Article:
2017 Think-Off finalists announced

Four individuals have won $500 and a trip to New York Mills for the Great American Think-Off. In their essays, the finalists presented an argument supporting their response to the question, "Has the 2016 election changed our perception of truth?"...

Four individuals have won $500 and a trip to New York Mills for the Great American Think-Off.

In their essays, the finalists presented an argument supporting their response to the question, "Has the 2016 election changed our perception of truth?"

Two finalists assert that it has changed how the American public sees truth, and two finalists proffer that it has not. The debate among the four armchair philosophers will take place on Saturday, June 10, in the midst of a celebratory 25th anniversary weekend in New York Mills.

The four finalists are Nancy Krier of Olympia, Wash.; Pamela Lewis of Queens, NY; Kris Pauna of Prior Lake, Minn.; and David Shapiro of Seattle, Wash. Krier and Shapiro argued "no," while Pauno and Lewis answered "yes."

Krier is the Washington State Attorney General's Office Open Government Ombuds. She attended Wadena High School, the University of North Dakota, and the University of Washington School of Law. At UND, Krier majored in journalism and political science. She was a reporter before law school and has served as president of both Washington Women Lawyers and the Government Lawyers Bar Association. She is a member of the Washington State Bar Association and is admitted to the U.S. District Courts in Washington and the Ninth Circuit Court of Appeals. Krier serves on the Washington State Sunshine Committee while residing in Olympia, Washington, with her husband and son.


Born and raised in Queens, NY, Lewis is the only child of British-Guyanese immigrants who instilled and encouraged her love of art, music, books and flowers. Lewis is a graduate of New York University, where she earned a master of arts degree in French Literature, and for 30 years she taught French at the middle and high school levels until her retirement in 2015. Her new life has made space for writing, and she writes regularly on religious art for The Episcopal New Yorker, Episcopal Journal and other faith-based publications. When not hanging out in museums, concert halls or traveling, Lewis also serves in various lay ministries in her church. She still resides in Queens, where she now hopefully does not disturb her neighbors with her classical guitar practice.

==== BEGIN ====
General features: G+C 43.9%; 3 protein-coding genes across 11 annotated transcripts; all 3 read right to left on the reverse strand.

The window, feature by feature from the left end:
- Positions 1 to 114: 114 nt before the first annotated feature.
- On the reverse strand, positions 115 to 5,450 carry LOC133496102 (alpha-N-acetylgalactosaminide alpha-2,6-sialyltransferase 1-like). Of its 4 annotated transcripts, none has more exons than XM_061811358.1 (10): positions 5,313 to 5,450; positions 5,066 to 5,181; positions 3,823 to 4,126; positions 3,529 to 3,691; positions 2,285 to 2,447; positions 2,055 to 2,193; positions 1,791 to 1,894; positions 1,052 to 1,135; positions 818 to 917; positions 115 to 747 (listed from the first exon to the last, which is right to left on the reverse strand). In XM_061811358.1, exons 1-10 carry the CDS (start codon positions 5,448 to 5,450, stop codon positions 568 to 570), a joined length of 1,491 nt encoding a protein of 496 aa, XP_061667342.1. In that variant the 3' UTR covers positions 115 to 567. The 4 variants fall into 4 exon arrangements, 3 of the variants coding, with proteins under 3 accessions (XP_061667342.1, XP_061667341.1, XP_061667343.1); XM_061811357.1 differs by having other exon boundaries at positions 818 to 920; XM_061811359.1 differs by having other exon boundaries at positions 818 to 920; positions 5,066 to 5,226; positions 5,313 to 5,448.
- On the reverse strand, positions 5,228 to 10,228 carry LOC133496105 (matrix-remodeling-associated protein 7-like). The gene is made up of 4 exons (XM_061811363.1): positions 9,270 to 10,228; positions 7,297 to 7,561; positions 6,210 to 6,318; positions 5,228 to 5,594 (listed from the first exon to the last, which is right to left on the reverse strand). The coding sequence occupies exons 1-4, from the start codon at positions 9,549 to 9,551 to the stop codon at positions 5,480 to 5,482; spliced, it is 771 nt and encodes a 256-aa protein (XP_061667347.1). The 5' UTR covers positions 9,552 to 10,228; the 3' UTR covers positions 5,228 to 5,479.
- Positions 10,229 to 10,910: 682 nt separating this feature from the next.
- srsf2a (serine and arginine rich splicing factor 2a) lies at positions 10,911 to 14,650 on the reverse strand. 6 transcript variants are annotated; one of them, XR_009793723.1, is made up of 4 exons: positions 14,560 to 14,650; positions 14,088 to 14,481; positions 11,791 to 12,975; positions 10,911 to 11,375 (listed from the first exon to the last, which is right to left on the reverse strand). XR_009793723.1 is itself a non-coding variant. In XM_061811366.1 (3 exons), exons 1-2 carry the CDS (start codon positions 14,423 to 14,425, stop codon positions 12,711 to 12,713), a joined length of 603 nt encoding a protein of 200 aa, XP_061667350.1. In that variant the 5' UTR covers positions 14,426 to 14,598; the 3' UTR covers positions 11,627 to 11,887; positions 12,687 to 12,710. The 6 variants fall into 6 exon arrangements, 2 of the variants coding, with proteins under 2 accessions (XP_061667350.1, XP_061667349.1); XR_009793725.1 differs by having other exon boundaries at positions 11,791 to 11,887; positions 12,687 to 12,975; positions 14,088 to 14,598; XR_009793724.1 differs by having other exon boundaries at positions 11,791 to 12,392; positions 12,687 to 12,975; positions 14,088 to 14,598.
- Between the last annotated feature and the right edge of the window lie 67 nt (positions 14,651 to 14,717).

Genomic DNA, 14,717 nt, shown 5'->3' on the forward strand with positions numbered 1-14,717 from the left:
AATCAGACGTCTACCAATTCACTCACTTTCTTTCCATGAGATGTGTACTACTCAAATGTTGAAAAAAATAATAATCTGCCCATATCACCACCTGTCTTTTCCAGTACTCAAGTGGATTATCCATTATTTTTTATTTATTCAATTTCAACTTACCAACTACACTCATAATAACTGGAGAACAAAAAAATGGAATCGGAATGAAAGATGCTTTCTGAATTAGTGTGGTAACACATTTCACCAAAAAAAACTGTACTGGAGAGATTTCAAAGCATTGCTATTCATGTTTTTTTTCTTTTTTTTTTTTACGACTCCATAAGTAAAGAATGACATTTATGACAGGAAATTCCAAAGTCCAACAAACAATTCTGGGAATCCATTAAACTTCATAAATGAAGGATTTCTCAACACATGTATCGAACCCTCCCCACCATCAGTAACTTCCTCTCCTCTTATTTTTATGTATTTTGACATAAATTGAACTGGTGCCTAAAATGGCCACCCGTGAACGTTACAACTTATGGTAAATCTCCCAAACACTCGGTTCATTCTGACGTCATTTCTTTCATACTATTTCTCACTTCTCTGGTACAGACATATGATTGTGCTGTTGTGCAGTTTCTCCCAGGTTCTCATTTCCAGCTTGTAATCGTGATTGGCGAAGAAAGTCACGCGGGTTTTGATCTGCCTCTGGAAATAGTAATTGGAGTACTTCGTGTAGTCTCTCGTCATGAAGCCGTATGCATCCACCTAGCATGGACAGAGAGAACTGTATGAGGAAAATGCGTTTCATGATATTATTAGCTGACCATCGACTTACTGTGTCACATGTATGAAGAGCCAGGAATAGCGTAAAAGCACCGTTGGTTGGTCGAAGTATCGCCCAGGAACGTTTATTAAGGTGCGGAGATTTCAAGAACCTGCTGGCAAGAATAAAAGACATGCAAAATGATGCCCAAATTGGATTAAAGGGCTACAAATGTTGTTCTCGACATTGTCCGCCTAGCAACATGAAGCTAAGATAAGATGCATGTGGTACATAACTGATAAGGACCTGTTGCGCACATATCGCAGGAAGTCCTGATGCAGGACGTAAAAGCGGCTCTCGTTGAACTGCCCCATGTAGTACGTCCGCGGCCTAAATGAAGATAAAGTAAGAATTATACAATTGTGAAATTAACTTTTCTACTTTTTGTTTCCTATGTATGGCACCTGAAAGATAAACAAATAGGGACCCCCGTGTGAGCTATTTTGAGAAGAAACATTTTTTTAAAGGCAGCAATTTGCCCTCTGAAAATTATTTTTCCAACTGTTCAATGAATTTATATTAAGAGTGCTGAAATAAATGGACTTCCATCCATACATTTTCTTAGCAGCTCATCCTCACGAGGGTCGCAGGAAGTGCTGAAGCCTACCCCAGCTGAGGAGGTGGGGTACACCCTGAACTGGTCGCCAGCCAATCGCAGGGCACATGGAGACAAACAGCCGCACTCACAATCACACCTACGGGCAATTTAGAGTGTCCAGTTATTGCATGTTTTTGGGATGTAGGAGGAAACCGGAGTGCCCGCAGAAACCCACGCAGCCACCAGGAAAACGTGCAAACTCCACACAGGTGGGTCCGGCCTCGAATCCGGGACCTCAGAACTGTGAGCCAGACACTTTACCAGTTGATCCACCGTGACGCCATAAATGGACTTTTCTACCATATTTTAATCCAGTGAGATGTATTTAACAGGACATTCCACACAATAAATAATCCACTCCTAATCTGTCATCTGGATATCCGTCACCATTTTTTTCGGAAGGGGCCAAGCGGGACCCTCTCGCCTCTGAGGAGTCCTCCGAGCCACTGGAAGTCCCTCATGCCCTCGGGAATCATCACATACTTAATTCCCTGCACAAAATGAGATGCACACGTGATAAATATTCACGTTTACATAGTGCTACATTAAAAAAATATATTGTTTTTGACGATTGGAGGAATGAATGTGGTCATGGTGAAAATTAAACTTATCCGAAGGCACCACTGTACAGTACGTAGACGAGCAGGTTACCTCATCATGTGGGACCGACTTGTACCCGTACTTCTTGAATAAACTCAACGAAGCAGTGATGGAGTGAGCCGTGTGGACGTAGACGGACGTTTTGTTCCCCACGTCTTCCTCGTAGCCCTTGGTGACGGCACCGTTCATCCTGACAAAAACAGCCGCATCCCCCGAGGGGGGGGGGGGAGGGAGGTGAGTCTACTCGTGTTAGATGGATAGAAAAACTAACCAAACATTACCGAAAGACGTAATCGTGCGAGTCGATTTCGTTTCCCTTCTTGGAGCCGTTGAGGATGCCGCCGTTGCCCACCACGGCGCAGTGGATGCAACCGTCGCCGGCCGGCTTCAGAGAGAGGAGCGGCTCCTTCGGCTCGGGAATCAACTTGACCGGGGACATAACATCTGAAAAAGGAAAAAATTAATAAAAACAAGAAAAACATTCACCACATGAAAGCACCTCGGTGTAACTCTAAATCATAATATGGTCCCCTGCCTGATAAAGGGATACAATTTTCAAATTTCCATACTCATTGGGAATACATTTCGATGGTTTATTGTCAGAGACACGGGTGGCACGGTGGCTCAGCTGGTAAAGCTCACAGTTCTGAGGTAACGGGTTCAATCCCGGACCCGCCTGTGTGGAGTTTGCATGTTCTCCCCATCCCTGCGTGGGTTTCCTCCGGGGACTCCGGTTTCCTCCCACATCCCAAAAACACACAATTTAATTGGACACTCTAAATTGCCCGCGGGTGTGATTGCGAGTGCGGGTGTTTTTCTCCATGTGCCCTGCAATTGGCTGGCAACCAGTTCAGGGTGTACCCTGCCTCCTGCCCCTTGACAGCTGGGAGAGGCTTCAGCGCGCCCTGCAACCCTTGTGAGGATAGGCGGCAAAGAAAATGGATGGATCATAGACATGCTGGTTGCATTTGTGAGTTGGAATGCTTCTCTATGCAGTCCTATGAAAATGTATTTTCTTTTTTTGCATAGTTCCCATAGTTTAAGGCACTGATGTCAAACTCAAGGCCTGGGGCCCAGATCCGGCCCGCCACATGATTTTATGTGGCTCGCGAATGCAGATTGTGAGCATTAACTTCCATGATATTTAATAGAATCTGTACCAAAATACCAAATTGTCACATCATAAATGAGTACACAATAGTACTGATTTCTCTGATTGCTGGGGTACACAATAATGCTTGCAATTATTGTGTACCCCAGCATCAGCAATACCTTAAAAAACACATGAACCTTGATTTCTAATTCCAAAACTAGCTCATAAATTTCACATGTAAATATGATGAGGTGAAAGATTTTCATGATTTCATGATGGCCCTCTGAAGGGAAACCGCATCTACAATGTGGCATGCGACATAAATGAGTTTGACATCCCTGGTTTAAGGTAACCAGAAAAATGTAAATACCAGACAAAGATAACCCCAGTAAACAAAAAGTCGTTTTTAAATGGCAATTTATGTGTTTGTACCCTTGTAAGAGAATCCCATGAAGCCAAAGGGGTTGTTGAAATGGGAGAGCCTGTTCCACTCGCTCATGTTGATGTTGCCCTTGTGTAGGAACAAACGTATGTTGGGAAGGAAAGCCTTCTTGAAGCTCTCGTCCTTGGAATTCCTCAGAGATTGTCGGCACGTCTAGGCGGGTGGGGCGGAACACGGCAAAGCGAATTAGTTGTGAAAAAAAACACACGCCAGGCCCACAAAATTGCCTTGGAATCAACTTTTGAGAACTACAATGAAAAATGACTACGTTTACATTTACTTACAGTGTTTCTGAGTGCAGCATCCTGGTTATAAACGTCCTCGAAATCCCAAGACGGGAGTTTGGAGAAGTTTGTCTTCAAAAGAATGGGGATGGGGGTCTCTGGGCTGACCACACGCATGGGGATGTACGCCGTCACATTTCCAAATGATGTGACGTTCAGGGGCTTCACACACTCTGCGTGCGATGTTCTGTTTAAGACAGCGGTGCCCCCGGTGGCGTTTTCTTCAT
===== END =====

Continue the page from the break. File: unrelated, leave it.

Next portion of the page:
Pauna grew up in Minnesota and graduated from New York Mills High School in 1995. After high school, Pauna attended Moorhead State University where he majored in economics and later attended the University of Minnesota where he attained his MBA. He has worked with several large companies in the Twin Cities where he has held positions in both finance and marketing. When not working, Pauna enjoys raising his four children with his wife Kappy, and spends his free time golfing, debating politics, or reading.

Shapiro is a community college philosophy teacher who also regularly does philosophy with students in elementary and middle-school classrooms. He has entered the Great American Think-Off many times before and was previously a finalist in 2003. This year, as he has done in the past, Shapiro gave his college philosophy class the assignment of entering the Think-Off; he therefore thanks them kindly for inspiring him to submit his own entry, and reiterates his ongoing promise to give any student who wins the Think-Off a 4.0 for the course.

These finalists were chosen by a committee of volunteers who read the essays (with all personal information redacted), ranked them, got together to discuss, and finally, choose the winning essays. Only after making the selections are the writers' personal information revealed. Upon receipt of the finalist bios, the committee was surprised to learn that two of the four finalists are local high school graduates (New York Mills and Wadena), as both are now living in larger cities in different regions of the U.S.

The Great American Think-Off is an exhibition of civil disagreement between powerful ideas that connect to your life at the gut level. The Cultural Center, located in the rural farm and manufacturing town of New York Mills, sponsors this annual philosophy contest. People of all ages are encouraged to participate and attend the live debate.

Tickets are $12 in advance, $15 at the door, and $5 for students. All audience members will have the opportunity to vote in the contest to decide who presents the better argument and earns the title of America's Greatest Thinker for 2017.

For more information, call the Cultural Center at 218-385-3339 or visit To purchase tickets online, visit " target="_blank">

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